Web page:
Reduce your chances of exposure in the two weeks before you leave town.
It’s understandable that people will want to meet up with friends and whānau they haven’t seen for a while, but if you can limit the number of different groups of people you meet each week before Christmas, you will increase the likelihood of being healthy when you travel. Saying no to some social events gives you a better chance of showing up healthy for Christmas and New Year.
- Skip the office party! Noisy parties, especially indoors, are the worst possible environment for transmission. People talking and singing loudly greatly increases transmission risk.
- If you are the one planning the party, consider postponing it until after the holidays rather than having it in the days before people are likely to be travelling around the country.
- If you decide to go ahead, make sure your party is outdoors, and provide lots of non-alcoholic drink options; the influence of alcohol could increase the likelihood of risky behaviour. (Make sure you also provide plenty of shade, water, and sunscreen, hospitals won’t have the capacity to deal with sunstroke or alcohol-related incidents this summer!)
- Prioritise! Limit yourself to one meet-up per week, then, if someone is infected there’s a higher chance you will all be able to find out about it and self-isolate before passing it on.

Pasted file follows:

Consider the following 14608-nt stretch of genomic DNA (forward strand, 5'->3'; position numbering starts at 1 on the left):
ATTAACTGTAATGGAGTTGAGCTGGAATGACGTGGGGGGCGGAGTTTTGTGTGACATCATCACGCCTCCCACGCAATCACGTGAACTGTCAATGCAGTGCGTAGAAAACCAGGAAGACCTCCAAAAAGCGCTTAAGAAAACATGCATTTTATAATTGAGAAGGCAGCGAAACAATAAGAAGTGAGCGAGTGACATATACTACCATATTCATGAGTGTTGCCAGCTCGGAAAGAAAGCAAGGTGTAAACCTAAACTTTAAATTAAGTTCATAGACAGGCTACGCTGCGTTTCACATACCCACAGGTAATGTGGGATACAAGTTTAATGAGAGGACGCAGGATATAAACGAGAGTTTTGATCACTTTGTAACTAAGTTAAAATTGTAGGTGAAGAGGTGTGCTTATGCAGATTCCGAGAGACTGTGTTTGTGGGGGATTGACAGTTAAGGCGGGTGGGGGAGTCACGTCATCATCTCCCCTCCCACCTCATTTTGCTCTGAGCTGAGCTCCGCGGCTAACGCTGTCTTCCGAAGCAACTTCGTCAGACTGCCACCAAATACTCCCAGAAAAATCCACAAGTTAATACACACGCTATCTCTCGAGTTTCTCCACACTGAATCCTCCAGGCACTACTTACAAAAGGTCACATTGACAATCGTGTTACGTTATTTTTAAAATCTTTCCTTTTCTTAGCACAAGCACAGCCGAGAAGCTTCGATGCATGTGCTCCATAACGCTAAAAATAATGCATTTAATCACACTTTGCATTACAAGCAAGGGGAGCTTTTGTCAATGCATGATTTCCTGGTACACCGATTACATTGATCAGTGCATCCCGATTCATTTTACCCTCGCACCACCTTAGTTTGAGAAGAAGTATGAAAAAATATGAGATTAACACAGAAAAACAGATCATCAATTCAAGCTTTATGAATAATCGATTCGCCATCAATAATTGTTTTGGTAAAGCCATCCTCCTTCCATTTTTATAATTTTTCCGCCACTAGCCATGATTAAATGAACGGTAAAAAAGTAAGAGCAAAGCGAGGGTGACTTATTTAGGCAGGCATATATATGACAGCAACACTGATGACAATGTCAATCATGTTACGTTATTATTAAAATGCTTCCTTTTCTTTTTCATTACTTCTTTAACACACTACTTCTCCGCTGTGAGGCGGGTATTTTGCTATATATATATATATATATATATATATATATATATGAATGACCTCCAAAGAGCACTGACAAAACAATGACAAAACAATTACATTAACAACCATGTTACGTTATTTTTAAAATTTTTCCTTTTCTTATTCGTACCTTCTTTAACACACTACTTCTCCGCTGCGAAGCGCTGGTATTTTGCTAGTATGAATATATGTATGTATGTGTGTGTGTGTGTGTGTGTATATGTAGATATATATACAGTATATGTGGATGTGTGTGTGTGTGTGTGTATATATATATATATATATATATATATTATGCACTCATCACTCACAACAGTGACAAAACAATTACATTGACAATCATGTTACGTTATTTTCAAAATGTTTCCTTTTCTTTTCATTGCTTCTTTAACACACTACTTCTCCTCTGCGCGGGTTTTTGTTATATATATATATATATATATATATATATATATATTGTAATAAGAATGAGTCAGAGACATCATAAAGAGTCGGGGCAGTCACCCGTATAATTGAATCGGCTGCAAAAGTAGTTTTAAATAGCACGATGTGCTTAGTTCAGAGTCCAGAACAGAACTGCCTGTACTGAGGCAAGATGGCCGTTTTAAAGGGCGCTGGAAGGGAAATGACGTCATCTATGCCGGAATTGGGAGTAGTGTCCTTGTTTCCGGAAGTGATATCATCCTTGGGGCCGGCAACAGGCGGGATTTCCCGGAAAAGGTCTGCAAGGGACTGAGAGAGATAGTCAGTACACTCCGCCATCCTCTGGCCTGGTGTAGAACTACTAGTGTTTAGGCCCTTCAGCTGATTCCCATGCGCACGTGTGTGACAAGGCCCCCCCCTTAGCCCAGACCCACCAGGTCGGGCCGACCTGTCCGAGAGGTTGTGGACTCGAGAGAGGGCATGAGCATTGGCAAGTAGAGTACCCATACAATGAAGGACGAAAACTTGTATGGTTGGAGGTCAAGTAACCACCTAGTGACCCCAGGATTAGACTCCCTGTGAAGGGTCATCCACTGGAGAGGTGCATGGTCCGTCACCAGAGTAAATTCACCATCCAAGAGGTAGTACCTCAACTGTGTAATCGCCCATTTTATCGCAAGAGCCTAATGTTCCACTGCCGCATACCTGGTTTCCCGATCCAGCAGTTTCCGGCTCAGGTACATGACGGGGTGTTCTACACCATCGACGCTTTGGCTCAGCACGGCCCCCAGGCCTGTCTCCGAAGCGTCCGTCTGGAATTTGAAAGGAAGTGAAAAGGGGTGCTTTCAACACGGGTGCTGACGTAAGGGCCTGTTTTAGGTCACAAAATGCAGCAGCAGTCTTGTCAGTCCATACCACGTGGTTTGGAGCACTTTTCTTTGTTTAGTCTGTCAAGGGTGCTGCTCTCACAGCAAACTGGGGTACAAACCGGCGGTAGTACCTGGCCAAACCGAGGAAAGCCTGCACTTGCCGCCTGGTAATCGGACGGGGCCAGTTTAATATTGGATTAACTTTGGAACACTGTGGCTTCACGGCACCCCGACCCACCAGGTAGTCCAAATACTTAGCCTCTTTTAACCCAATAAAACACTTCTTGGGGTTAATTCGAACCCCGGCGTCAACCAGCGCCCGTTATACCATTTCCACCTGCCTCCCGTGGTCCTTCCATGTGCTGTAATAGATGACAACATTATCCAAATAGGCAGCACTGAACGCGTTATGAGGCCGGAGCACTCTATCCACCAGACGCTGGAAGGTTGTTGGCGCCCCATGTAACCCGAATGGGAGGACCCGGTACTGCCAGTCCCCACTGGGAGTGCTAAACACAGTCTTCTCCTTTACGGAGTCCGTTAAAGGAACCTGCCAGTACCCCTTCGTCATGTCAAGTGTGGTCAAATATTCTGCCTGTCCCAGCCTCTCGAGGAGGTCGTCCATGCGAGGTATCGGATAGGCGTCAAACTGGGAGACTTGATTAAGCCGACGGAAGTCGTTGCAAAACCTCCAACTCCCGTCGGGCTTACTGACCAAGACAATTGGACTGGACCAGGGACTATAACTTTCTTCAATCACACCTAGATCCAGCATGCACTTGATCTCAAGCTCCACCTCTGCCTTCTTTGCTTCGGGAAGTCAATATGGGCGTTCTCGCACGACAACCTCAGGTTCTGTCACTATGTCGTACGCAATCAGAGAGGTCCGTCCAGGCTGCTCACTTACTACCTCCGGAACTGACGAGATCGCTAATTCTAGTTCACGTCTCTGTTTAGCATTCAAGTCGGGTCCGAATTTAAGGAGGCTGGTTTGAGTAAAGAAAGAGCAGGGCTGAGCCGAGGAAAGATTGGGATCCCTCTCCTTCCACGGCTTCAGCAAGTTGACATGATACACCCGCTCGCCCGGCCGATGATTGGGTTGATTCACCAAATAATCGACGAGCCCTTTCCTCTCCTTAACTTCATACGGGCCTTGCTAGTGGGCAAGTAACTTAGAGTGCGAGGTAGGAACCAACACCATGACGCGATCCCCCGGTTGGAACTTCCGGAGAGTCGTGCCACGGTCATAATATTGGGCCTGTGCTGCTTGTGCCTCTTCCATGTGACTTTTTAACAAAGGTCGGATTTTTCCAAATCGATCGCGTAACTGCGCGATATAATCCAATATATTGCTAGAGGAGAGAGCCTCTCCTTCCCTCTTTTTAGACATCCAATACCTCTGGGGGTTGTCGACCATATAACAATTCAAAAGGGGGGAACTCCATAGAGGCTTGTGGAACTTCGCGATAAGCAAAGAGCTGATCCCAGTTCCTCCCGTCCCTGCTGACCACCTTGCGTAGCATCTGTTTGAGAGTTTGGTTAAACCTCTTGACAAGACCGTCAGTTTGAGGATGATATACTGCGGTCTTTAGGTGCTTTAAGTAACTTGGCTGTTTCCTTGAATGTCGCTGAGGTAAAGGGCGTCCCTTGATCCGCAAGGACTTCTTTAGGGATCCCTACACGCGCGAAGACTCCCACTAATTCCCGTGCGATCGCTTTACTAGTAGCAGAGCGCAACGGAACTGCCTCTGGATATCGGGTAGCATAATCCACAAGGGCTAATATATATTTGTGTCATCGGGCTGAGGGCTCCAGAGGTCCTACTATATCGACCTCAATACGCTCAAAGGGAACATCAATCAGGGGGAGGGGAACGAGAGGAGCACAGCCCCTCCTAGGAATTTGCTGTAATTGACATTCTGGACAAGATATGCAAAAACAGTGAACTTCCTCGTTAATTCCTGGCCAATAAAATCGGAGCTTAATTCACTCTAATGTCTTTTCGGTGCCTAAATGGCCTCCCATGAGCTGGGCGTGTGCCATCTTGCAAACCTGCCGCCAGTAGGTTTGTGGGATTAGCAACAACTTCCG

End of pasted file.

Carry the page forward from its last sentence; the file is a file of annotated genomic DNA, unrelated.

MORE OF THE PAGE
- Use your contact tracer app to record any time spent with friends and family in any environment.
- Shop locally, but online. The virus loves a cold, dry, air-conditioned mall environment.
- Wear a mask anywhere there is a crowd, even when you’re outside.
Have a plan to limit the risk of your summer holiday.
The best thing you can do to protect yourself, and the communities you plan to visit this summer is to get vaccinated. If you experience a breakthrough infection, vaccination approximately halves the chance that you will transmit the virus to someone else. So, even if you aren’t worried about getting Covid for your own sake (though you really should be!) you should still get vaccinated for other people.
Be mindful that fewer symptoms can make it harder to detect cases – you might only get mild symptoms or none at all. This means it’s still vitally important to get tested even if your symptoms are mild.
As so clearly outlined by The Spinoff’s Leonie Hayden, most of the most popular places that New Zealanders visit over summer are more remote than the cities we live in. Many of the people who live in these destinations haven’t had the easy access to vaccination that those living in bigger cities have benefited from. Nearly a third of Northland’s eligible population is unvaccinated, the East Cape is only 65% fully vaccinated, and parts of the Coromandel Peninsula are also sitting well under ideal vaccination rates.